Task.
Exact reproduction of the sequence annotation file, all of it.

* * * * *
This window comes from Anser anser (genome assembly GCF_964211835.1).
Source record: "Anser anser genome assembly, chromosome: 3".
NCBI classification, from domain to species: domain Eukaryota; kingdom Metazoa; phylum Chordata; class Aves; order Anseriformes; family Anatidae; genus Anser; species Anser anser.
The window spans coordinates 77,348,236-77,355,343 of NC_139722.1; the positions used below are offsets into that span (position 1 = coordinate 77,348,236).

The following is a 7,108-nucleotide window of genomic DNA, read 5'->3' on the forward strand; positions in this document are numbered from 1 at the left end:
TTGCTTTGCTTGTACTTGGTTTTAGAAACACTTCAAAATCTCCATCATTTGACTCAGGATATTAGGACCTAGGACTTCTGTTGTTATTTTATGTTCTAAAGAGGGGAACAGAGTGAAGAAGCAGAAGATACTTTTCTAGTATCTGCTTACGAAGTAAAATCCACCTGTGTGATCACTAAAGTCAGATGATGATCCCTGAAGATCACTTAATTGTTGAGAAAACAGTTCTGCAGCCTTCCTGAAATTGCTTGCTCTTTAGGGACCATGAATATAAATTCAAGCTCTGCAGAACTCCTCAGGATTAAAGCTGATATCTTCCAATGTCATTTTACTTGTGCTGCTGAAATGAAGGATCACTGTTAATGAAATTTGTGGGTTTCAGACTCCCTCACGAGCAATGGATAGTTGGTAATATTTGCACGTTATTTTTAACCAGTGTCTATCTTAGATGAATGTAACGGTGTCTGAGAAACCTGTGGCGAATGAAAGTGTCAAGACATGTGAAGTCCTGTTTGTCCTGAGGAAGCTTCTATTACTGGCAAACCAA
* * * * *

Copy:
This window comes from Anser anser (genome assembly GCF_964211835.1).
Source record: "Anser anser genome assembly, chromosome: 3".
NCBI classification, from domain to species: domain Eukaryota; kingdom Metazoa; phylum Chordata; class Aves; order Anseriformes; family Anatidae; genus Anser; species Anser anser.
The window spans coordinates 77,348,236-77,355,343 of NC_139722.1; the positions used below are offsets into that span (position 1 = coordinate 77,348,236).

The following is a 7,108-nucleotide window of genomic DNA, read 5'->3' on the forward strand; positions in this document are numbered from 1 at the left end:
TTGCTTTGCTTGTACTTGGTTTTAGAAACACTTCAAAATCTCCATCATTTGACTCAGGATATTAGGACCTAGGACTTCTGTTGTTATTTTATGTTCTAAAGAGGGGAACAGAGTGAAGAAGCAGAAGATACTTTTCTAGTATCTGCTTACGAAGTAAAATCCACCTGTGTGATCACTAAAGTCAGATGATGATCCCTGAAGATCACTTAATTGTTGAGAAAACAGTTCTGCAGCCTTCCTGAAATTGCTTGCTCTTTAGGGACCATGAATATAAATTCAAGCTCTGCAGAACTCCTCAGGATTAAAGCTGATATCTTCCAATGTCATTTTACTTGTGCTGCTGAAATGAAGGATCACTGTTAATGAAATTTGTGGGTTTCAGACTCCCTCACGAGCAATGGATAGTTGGTAATATTTGCACGTTATTTTTAACCAGTGTCTATCTTAGATGAATGTAACGGTGTCTGAGAAACCTGTGGCGAATGAAAGTGTCAAGACATGTGAAGTCCTGTTTGTCCTGAGGAAGCTTCTATTACTGGCAAACCAA